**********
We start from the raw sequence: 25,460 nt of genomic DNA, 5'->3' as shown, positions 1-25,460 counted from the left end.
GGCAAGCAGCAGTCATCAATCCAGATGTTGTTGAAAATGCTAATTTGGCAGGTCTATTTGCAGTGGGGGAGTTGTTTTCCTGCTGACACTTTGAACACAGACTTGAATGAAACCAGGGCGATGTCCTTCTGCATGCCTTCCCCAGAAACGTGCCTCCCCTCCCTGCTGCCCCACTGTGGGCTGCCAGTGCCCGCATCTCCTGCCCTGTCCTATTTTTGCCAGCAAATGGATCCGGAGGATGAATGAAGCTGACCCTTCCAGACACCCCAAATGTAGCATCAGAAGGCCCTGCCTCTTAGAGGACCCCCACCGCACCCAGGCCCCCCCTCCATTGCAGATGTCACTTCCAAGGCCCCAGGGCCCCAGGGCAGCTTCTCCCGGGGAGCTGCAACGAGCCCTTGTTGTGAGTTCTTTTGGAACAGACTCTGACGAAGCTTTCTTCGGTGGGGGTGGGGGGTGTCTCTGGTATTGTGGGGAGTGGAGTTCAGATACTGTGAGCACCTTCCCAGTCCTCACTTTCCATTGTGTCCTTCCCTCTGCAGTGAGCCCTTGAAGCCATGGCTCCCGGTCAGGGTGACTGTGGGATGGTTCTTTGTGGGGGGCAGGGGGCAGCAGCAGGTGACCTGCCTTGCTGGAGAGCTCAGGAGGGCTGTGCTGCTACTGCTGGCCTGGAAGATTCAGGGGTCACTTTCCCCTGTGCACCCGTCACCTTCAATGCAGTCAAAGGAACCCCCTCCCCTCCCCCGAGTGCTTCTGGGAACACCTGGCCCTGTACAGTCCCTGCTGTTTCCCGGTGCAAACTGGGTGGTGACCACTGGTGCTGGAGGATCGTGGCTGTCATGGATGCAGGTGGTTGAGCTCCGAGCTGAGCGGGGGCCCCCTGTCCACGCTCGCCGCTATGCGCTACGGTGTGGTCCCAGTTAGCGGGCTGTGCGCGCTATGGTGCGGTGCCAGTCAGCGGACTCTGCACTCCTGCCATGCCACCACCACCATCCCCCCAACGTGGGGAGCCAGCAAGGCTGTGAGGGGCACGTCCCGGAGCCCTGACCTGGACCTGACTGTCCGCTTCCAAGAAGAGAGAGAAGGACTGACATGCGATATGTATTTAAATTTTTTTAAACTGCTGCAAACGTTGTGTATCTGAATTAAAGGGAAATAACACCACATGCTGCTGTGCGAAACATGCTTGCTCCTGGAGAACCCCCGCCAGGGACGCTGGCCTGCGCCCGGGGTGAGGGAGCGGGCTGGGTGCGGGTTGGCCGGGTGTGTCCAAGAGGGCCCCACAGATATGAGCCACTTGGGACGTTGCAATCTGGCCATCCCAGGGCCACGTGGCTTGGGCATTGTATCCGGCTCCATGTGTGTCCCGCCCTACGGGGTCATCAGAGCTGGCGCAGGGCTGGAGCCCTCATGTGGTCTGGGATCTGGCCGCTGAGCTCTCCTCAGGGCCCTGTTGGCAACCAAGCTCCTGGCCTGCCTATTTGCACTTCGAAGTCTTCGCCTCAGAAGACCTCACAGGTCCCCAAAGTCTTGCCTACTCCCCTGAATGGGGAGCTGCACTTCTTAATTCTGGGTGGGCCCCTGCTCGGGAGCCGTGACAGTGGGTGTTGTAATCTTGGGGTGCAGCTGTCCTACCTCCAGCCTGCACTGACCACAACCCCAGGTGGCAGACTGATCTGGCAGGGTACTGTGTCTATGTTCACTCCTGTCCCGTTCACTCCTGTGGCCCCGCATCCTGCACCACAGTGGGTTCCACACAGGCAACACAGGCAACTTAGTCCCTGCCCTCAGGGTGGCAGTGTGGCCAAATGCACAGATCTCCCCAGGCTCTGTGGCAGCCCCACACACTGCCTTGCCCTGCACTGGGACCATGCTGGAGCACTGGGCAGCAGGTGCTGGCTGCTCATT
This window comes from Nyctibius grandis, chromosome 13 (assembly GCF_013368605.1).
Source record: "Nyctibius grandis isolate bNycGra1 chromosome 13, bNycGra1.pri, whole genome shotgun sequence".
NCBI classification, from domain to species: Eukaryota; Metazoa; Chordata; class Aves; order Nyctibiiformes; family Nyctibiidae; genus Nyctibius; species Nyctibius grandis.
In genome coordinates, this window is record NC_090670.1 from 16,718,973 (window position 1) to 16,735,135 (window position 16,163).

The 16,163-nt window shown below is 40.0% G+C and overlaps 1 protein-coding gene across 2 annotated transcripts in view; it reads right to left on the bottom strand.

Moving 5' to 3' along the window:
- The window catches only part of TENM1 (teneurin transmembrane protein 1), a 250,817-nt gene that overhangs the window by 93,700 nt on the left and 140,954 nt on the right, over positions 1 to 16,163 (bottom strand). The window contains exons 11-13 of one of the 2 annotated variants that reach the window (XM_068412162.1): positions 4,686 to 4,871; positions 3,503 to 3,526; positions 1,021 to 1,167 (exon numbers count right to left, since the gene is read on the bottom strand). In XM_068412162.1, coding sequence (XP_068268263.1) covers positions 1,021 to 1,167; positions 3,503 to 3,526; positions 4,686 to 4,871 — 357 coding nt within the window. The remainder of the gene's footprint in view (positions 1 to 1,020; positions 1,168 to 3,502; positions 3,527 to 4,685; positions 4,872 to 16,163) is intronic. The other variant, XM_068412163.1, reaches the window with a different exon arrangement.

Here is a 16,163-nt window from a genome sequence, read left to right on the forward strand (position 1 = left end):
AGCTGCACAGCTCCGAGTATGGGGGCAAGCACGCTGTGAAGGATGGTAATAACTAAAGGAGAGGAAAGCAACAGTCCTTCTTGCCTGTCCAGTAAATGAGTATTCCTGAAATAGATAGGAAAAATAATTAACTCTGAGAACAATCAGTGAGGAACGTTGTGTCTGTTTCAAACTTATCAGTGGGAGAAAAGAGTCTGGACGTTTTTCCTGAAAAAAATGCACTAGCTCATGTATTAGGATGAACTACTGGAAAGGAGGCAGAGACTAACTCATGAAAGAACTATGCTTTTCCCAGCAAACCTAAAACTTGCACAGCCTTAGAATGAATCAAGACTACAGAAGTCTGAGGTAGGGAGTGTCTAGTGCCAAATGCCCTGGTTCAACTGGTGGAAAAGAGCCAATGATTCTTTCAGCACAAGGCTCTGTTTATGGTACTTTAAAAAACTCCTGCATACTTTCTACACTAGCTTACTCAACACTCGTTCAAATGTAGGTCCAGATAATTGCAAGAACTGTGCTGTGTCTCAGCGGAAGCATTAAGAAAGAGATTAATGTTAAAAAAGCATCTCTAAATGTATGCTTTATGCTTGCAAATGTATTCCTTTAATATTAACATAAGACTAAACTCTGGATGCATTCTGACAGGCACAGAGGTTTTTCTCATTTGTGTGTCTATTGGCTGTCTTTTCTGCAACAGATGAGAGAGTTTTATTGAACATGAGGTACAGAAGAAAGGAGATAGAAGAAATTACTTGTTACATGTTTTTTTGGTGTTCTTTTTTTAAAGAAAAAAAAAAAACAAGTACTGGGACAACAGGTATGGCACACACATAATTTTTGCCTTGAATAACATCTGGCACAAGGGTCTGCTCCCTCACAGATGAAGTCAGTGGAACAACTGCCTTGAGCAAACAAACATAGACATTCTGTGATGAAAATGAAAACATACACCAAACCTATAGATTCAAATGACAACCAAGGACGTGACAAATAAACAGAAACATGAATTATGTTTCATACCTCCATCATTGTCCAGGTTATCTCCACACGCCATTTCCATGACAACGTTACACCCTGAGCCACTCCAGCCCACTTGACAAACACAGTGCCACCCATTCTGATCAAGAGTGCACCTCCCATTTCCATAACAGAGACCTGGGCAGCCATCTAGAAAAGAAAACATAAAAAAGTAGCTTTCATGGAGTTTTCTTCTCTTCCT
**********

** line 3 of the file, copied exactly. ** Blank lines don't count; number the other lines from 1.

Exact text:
This window comes from Nyctibius grandis, chromosome 13 (assembly GCF_013368605.1).